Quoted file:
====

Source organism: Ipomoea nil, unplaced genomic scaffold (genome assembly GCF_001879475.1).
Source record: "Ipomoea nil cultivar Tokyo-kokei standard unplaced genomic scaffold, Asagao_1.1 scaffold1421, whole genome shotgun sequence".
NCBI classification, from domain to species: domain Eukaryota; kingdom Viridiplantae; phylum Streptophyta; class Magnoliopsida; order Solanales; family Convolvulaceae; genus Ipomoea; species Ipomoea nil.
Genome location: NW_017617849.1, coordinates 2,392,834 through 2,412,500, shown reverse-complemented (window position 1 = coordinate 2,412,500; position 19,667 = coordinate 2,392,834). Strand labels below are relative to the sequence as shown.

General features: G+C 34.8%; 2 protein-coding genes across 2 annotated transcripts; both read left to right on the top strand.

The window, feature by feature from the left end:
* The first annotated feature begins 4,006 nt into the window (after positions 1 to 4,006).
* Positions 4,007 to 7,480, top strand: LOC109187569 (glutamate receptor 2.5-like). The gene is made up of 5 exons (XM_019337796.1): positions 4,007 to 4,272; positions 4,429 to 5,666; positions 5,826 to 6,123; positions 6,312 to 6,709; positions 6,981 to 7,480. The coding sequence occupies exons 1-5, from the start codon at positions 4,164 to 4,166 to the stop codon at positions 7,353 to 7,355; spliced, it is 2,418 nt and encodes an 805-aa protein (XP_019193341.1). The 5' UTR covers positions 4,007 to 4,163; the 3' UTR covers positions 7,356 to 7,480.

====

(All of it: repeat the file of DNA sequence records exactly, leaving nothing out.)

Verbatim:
Source organism: Ipomoea nil, unplaced genomic scaffold (genome assembly GCF_001879475.1).
Source record: "Ipomoea nil cultivar Tokyo-kokei standard unplaced genomic scaffold, Asagao_1.1 scaffold1421, whole genome shotgun sequence".
NCBI classification, from domain to species: domain Eukaryota; kingdom Viridiplantae; phylum Streptophyta; class Magnoliopsida; order Solanales; family Convolvulaceae; genus Ipomoea; species Ipomoea nil.
Genome location: NW_017617849.1, coordinates 2,392,834 through 2,412,500, shown reverse-complemented (window position 1 = coordinate 2,412,500; position 19,667 = coordinate 2,392,834). Strand labels below are relative to the sequence as shown.

General features: G+C 34.8%; 2 protein-coding genes across 2 annotated transcripts; both read left to right on the top strand.

The window, feature by feature from the left end:
* The first annotated feature begins 4,006 nt into the window (after positions 1 to 4,006).
* Positions 4,007 to 7,480, top strand: LOC109187569 (glutamate receptor 2.5-like). The gene is made up of 5 exons (XM_019337796.1): positions 4,007 to 4,272; positions 4,429 to 5,666; positions 5,826 to 6,123; positions 6,312 to 6,709; positions 6,981 to 7,480. The coding sequence occupies exons 1-5, from the start codon at positions 4,164 to 4,166 to the stop codon at positions 7,353 to 7,355; spliced, it is 2,418 nt and encodes an 805-aa protein (XP_019193341.1). The 5' UTR covers positions 4,007 to 4,163; the 3' UTR covers positions 7,356 to 7,480.